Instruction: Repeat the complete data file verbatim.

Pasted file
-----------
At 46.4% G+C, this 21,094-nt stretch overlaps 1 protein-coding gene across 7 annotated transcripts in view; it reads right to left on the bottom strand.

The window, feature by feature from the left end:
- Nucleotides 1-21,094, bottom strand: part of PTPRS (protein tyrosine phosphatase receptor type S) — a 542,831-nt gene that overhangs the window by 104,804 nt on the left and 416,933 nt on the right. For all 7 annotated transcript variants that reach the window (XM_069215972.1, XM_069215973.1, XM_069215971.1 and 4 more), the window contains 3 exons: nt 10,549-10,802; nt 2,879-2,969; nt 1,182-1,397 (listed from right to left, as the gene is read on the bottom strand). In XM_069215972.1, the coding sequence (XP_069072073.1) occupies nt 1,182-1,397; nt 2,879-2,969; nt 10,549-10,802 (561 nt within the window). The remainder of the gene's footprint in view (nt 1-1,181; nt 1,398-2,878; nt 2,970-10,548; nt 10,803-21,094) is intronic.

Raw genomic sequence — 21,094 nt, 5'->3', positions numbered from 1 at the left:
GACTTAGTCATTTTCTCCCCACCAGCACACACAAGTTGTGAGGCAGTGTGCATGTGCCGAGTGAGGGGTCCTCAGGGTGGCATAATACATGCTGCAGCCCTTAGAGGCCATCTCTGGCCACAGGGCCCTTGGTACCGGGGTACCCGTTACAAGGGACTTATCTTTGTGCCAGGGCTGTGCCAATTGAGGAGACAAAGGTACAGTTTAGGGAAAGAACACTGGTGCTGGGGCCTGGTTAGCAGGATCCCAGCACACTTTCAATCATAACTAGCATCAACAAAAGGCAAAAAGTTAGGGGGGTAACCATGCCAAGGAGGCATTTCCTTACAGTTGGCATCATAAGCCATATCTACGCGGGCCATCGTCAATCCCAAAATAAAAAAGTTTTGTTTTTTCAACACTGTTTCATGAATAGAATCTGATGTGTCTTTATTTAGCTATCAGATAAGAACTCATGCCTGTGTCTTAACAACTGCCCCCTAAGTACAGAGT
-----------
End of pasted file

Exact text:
At 46.4% G+C, this 21,094-nt stretch overlaps 1 protein-coding gene across 7 annotated transcripts in view; it reads right to left on the bottom strand.

The window, feature by feature from the left end:
- Nucleotides 1-21,094, bottom strand: part of PTPRS (protein tyrosine phosphatase receptor type S) — a 542,831-nt gene that overhangs the window by 104,804 nt on the left and 416,933 nt on the right. For all 7 annotated transcript variants that reach the window (XM_069215972.1, XM_069215973.1, XM_069215971.1 and 4 more), the window contains 3 exons: nt 10,549-10,802; nt 2,879-2,969; nt 1,182-1,397 (listed from right to left, as the gene is read on the bottom strand). In XM_069215972.1, the coding sequence (XP_069072073.1) occupies nt 1,182-1,397; nt 2,879-2,969; nt 10,549-10,802 (561 nt within the window). The remainder of the gene's footprint in view (nt 1-1,181; nt 1,398-2,878; nt 2,970-10,548; nt 10,803-21,094) is intronic.

Raw genomic sequence — 21,094 nt, 5'->3', positions numbered from 1 at the left:
GACTTAGTCATTTTCTCCCCACCAGCACACACAAGTTGTGAGGCAGTGTGCATGTGCCGAGTGAGGGGTCCTCAGGGTGGCATAATACATGCTGCAGCCCTTAGAGGCCATCTCTGGCCACAGGGCCCTTGGTACCGGGGTACCCGTTACAAGGGACTTATCTTTGTGCCAGGGCTGTGCCAATTGAGGAGACAAAGGTACAGTTTAGGGAAAGAACACTGGTGCTGGGGCCTGGTTAGCAGGATCCCAGCACACTTTCAATCATAACTAGCATCAACAAAAGGCAAAAAGTTAGGGGGGTAACCATGCCAAGGAGGCATTTCCTTACAGTTGGCATCATAAGCCATATCTACGCGGGCCATCGTCAATCCCAAAATAAAAAAGTTTTGTTTTTTCAACACTGTTTCATGAATAGAATCTGATGTGTCTTTATTTAGCTATCAGATAAGAACTCATGCCTGTGTCTTAACAACTGCCCCCTAAGTACAGAGT